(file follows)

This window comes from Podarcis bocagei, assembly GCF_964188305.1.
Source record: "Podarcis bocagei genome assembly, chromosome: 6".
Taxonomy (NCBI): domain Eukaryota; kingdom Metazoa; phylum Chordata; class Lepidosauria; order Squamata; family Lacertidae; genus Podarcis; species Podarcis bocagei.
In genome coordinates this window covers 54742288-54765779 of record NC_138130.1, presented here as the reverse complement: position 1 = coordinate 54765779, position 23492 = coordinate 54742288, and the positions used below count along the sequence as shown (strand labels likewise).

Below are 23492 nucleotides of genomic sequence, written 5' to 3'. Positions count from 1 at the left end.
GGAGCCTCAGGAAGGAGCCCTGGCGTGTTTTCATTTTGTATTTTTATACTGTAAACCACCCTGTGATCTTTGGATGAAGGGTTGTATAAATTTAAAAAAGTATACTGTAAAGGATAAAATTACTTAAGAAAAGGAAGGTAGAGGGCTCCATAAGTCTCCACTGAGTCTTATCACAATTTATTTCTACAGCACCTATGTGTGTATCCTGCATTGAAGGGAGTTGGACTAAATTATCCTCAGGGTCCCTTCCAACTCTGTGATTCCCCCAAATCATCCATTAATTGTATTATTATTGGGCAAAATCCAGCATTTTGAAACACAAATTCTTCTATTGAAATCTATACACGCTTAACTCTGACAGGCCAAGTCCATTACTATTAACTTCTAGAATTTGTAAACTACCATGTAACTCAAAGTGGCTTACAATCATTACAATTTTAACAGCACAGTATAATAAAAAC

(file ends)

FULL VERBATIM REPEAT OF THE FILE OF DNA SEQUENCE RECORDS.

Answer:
This window comes from Podarcis bocagei, assembly GCF_964188305.1.
Source record: "Podarcis bocagei genome assembly, chromosome: 6".
Taxonomy (NCBI): domain Eukaryota; kingdom Metazoa; phylum Chordata; class Lepidosauria; order Squamata; family Lacertidae; genus Podarcis; species Podarcis bocagei.
In genome coordinates this window covers 54742288-54765779 of record NC_138130.1, presented here as the reverse complement: position 1 = coordinate 54765779, position 23492 = coordinate 54742288, and the positions used below count along the sequence as shown (strand labels likewise).

Below are 23492 nucleotides of genomic sequence, written 5' to 3'. Positions count from 1 at the left end.
GGAGCCTCAGGAAGGAGCCCTGGCGTGTTTTCATTTTGTATTTTTATACTGTAAACCACCCTGTGATCTTTGGATGAAGGGTTGTATAAATTTAAAAAAGTATACTGTAAAGGATAAAATTACTTAAGAAAAGGAAGGTAGAGGGCTCCATAAGTCTCCACTGAGTCTTATCACAATTTATTTCTACAGCACCTATGTGTGTATCCTGCATTGAAGGGAGTTGGACTAAATTATCCTCAGGGTCCCTTCCAACTCTGTGATTCCCCCAAATCATCCATTAATTGTATTATTATTGGGCAAAATCCAGCATTTTGAAACACAAATTCTTCTATTGAAATCTATACACGCTTAACTCTGACAGGCCAAGTCCATTACTATTAACTTCTAGAATTTGTAAACTACCATGTAACTCAAAGTGGCTTACAATCATTACAATTTTAACAGCACAGTATAATAAAAAC